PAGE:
Heidfeld had a weekend full of problems that was kicked off by an engine failure in the second practice session on Friday. Following that, there was no hope for the German to escape the final row of the grid. As if the engine change was not enough, Heidfeld succumbed to gearbox problems during his first flying lap and had to use the spare Jordan for final qualifying. It mattered little, but at least he managed to go nearly a second quicker than teammate Pantano.

18. Giorgio Pantano
First Qualifying: 1:23.264; Second Qualifying: 1:23.239

Like his Jordan teammate, Pantano did not have the best of weekends. After a positive Friday, Saturday started out poorly when, during the first practice session, the Italian driver lost control of his car under braking at the first chicane, spinning at very high speed before impacting against the Minardi of Baumgartner. Qualifying didn't go too well either, as Pantano pushed too hard at the Ascari corner and ran wide, losing a lot of time which saw him finish a second off Heidfeld's pace.

19. Zsolt Baumgartner
First Qualifying: 1:25.082; Second Qualifying: 1:24.808

With the power-less Cosworth engine, there was little hope for the Minardi driver at the track where he made his Formula One debut one year ago. Luck was not on his side either, as he was, for the second consecutive race, the innocent victim of somebody else's problems. During Saturday's practice, Pantano crashed heavily into the Minardi, which resulted in Baumgartner having to use the spare car for qualifying. At the start of his flying lap, he overshot the first chicane and cut through it, which cost him a one-second penalty that relegated him behind his teammate.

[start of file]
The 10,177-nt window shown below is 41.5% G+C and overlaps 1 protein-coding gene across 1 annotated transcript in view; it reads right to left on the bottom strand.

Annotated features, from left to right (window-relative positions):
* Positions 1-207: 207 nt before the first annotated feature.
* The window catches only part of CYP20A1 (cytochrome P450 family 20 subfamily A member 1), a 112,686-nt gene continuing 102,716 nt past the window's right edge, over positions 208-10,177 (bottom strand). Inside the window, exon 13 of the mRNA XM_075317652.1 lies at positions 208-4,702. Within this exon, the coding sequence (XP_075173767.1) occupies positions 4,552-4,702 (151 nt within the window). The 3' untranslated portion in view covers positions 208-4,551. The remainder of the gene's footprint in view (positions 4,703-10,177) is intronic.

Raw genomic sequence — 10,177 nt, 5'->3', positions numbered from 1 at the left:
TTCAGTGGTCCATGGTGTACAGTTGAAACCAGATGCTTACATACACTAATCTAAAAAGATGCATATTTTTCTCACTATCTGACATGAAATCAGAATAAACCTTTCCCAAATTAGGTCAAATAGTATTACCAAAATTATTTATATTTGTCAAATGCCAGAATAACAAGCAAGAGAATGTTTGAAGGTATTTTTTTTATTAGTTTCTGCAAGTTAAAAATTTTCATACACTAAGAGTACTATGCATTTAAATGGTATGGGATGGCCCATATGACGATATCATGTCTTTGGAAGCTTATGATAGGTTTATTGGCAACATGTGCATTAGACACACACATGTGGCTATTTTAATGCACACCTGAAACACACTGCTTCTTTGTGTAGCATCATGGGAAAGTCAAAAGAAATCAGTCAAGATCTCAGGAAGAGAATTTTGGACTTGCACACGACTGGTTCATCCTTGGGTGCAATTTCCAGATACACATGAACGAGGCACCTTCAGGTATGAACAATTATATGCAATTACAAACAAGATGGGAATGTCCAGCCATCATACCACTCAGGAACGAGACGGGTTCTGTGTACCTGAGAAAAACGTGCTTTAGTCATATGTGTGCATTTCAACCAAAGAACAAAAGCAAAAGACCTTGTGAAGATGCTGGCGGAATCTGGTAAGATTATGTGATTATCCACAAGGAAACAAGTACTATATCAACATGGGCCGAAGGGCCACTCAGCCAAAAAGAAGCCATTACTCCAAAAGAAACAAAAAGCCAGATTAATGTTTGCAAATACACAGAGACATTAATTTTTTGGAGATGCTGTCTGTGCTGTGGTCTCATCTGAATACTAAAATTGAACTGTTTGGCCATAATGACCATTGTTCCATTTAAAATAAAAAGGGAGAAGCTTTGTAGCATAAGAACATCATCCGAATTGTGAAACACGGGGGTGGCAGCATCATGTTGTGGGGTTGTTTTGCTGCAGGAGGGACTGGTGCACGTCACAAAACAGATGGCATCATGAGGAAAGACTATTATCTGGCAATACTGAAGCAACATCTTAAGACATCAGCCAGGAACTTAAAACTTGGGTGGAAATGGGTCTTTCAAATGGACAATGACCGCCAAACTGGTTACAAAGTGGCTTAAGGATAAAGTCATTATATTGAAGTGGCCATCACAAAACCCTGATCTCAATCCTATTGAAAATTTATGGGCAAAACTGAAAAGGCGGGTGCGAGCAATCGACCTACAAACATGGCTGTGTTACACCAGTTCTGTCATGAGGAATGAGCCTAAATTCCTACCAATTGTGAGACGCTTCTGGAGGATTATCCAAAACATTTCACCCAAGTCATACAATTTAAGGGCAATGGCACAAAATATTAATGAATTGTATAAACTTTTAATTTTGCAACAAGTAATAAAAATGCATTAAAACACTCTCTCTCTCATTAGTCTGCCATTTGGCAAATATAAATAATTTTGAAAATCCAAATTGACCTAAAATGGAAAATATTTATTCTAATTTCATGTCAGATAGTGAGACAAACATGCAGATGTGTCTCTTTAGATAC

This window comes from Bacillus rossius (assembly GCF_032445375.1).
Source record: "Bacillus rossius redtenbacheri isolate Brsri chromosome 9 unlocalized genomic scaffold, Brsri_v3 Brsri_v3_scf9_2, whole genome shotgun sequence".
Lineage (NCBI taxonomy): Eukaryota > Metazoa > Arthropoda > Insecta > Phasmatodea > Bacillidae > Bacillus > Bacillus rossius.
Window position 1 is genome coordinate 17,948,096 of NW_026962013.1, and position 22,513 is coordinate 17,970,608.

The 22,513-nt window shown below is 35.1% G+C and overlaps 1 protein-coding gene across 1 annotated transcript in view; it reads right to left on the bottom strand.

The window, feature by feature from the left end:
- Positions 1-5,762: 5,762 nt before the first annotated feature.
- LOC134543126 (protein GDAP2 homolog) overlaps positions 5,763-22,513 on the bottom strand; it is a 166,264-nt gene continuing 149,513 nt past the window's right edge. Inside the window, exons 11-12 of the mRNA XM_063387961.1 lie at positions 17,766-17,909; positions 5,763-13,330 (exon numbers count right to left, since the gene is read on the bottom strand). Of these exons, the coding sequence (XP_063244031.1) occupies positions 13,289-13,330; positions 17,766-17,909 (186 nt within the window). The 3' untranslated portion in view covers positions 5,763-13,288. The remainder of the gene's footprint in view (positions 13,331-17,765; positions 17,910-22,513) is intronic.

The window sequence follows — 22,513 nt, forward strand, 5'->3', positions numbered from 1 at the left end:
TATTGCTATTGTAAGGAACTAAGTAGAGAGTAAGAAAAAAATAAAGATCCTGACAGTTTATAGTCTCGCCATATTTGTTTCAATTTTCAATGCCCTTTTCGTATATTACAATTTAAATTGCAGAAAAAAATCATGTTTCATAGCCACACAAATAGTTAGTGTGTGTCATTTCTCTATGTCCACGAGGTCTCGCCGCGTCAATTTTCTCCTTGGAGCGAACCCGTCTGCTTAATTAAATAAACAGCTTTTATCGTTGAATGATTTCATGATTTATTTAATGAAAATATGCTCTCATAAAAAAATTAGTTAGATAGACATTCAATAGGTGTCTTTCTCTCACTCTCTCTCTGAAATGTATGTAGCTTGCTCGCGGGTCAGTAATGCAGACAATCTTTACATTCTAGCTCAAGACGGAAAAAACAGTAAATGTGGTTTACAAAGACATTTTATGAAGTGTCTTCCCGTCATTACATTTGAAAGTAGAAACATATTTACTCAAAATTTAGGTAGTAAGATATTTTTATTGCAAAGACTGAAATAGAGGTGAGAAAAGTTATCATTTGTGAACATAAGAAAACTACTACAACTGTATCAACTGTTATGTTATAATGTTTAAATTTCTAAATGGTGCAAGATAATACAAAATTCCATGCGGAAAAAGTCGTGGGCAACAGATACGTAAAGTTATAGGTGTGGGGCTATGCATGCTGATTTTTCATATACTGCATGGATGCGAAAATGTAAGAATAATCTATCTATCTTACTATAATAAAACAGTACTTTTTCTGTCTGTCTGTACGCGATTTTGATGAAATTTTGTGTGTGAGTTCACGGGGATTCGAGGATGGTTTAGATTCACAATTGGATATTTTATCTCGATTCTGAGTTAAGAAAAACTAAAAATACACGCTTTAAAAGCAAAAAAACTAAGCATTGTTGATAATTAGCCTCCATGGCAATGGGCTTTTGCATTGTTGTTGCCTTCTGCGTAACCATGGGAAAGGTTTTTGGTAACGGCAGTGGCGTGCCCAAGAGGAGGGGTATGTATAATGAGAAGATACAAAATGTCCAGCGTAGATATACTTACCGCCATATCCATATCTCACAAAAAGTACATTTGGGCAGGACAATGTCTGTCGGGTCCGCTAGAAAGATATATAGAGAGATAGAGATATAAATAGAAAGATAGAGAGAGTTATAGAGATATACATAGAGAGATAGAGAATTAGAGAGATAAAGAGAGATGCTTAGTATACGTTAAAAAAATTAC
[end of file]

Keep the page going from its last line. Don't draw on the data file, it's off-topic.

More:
20. Gianmaria Bruni
First Qualifying: 1:23.963; Second Qualifying: 1:24.940

There were few positives for the Italian at his home race, although at least he managed to escape mechanical problems or accidents. Bruni suggested he had opted for a set-up better suited for the rain, a gamble that paid off when the heavens opened on Sunday. Thanks to Baumgartner's penalty and Heidfeld's engine change, he escaped the final row of the grid.

Rubens Barrichello leads the startSunday finally saw the rain that had been forecast for both Friday and Saturday, and although it stopped some time before the start of the race, it was enough to drive the teams crazy when it came to deciding what tyre to use for the conditions. Come the start, the track was not wet enough for full wets, but not dry enough for everybody to start on dry-weather tyres.

In the end, of the Bridgestone runners, only Barrichello, Massa, and Bruni went for intermediates, while the only Michelin-shod car without "slicks" was Coulthard's McLaren. The Scot's decision proved a mistake, and already before the end of the parade lap he had decided to come into the pits to switch tyres, and race strategy.

When the start was given, Barrichello had no problems staying in the lead, while the fast starting Alonso flew from fourth to second place by the end of the straight. Montoya was third on the side, with Schumacher in fourth until he cut across the chicane and lost a place to Raikkonen.

If the first chicane was pretty much trouble-free, the same could not be said about the second one, which was quite a mess after Schumacher made contact with Button and spun. Pizzonia and Panis also touched, the Frenchman ending in the gravel and out of the race, and the Brazilian spinning into the gravel before continuing at the back of the field. Schumacher rejoined the race in 15th place.

By the end of the lap Barrichello, aided by his tyres, was nearly seven seconds ahead of Alonso but the track was obviously drying up too quickly for the Ferrari driver to take advantage of his gamble. Further behind, Button was the man on the move, first passing Raikkonen and then putting Montoya under pressure. When the Williams driver jumped the first chicane, Button move to third place and set his sights on Alonso.